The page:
We love a challenge and we love being in control. The number of people taking up New Year resolutions (and giving them up within a month) is a proof of this.
If you can give me a course where I can measure my progress, I feel good about it. Whether I am a ‘better Christian' at the end of it is questionable.
It all sounds so plausible. We are given examples of piano players, opera singers or even craftsmen, and reminded that they needed to put in hours and hours of practice, so if it was true of them, it must surely be true of us.
If we believe this, it means we fail to understand certain spiritual principles of the New Testament.
A relationship with God is not formed and built on an ABC method. ‘Growth' as a Christian is far more complex than doing a course or following a formula.
3. The False Assumptions
a) I can get to know God better through the spiritual disciplines.
As much as I value all the so-called spiritual disciplines - prayer, Bible-reading, worship, evangelism, service, stewardship, fasting, tithing, etc., in their right context and with right understanding, I'm not sure that these are the things that make me more or less a godly person.
To understand that, we need to understand what ‘godly' and ‘godliness' mean, and we'll check those out shortly.
I can get to know about God by Bible reading, prayer and even worship but, I would suggest, getting to know God Himself is much more complex than that and will certainly involve me learning to listen to God and will certainly involve my obedience.
The terrible thing is that, with the nature of the way things are, we can read our Bibles, pray, worship in church, give generously and so on, and yet still have hidden vices that are so ungodly and unrighteous as to put severe question marks over us.
The early part of the twenty first century has been littered with religious leaders who have been involved with pornography, or even child abuse, or simply been in a violent domestic relationship where a blazing temper has never been put to death, or even in adulterous relationships. However godly such a person might appear on the outside – performing all the spiritual disciplines and being an example in them – it is clear that in reality they are not godly at all. Deception is very real!
b) I can become a better Christian the more I persevere with the spiritual disciplines
I certainly believe there is value in all those things, but talk of becoming a ‘better Christian' is, I believe, mostly misplaced.
If I am a pastor, then I will be reassured when my new Christians forsake their godless and unrighteous lifestyles, and stop committing adultery, stop stealing etc. etc.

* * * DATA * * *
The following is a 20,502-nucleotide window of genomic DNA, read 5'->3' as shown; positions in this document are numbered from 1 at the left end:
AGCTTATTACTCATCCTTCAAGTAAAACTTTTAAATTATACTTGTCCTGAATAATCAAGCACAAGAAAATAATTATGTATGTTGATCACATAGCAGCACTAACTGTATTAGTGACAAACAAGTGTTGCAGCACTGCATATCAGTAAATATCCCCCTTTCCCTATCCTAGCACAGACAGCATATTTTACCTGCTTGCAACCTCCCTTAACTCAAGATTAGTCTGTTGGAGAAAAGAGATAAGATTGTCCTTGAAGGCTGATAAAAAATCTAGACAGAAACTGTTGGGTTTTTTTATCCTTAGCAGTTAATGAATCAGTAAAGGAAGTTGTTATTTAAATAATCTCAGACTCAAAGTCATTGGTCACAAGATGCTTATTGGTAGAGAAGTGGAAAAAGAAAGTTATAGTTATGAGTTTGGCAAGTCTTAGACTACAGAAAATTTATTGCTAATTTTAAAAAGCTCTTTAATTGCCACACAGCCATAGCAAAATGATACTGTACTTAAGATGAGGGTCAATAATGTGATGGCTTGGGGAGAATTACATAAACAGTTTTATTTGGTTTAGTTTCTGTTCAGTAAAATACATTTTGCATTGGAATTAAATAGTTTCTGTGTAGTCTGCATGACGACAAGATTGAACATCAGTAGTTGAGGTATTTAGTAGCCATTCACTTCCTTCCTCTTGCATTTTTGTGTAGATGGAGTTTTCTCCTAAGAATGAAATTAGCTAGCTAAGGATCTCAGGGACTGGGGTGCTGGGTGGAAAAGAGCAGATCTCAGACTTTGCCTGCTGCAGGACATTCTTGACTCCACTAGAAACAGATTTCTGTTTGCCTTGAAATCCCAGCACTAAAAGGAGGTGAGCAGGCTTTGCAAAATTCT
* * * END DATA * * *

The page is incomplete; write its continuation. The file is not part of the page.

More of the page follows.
Yes, I will want to introduce them to the wonders of Bible reading, prayer etc. but if I try and ‘measure' them, then both I and they are on a self-centred exercise. The only one who will know exactly their state is the Lord.
If two people followed exactly the same ‘discipleship course' then the unknowing would expect them both to achieve the same level of piety or godliness, but it doesn't work like that.
Why one person starts off their Christian life full of vigour and appears to ‘go on' in leaps and bounds and another seems, by comparison, to be the proverbial tortoise, is a mystery.
Why one person becomes an incredible people-person and an outstanding evangelist, and another becomes a mighty prayer warrior, and a third becomes a brilliant Bible teacher, is simply the grace and gifting of God.
From the moment we enter the kingdom of God, He knows what is best for us (Eph 2:10) and His Holy Spirit will be working in us (and with the insightful understanding of other ministries around us) to develop us in ways that are best for us and bring most blessing to others.
c) Establishing the Spiritual Disciplines guarantees life for the future.
If only it were true!
I have known those I have considered ‘great men of God' who have fallen into disillusionment and gone away from all pretence of a spiritual life. I have also known those who have fallen into sin, normally of an adulterous nature – and these were those who espoused and practiced the spiritual disciplines in large measure.
Why did they fall? I don't know. Don't be self-righteous and look down on them; heed the apostle Paul's injunction: “ if you think you are standing firm, be careful that you don't fall!” (1 Cor 10:12)
But, a defender of this ‘discipline movement' may cry, you are throwing out the baby with the bath water. Just because a relationship with God is more complex than learning new habits, the work of sanctification is more than pious procedures, and godly men who have practised them have fallen away, that doesn't mean that for most there is no great benefit in performing them.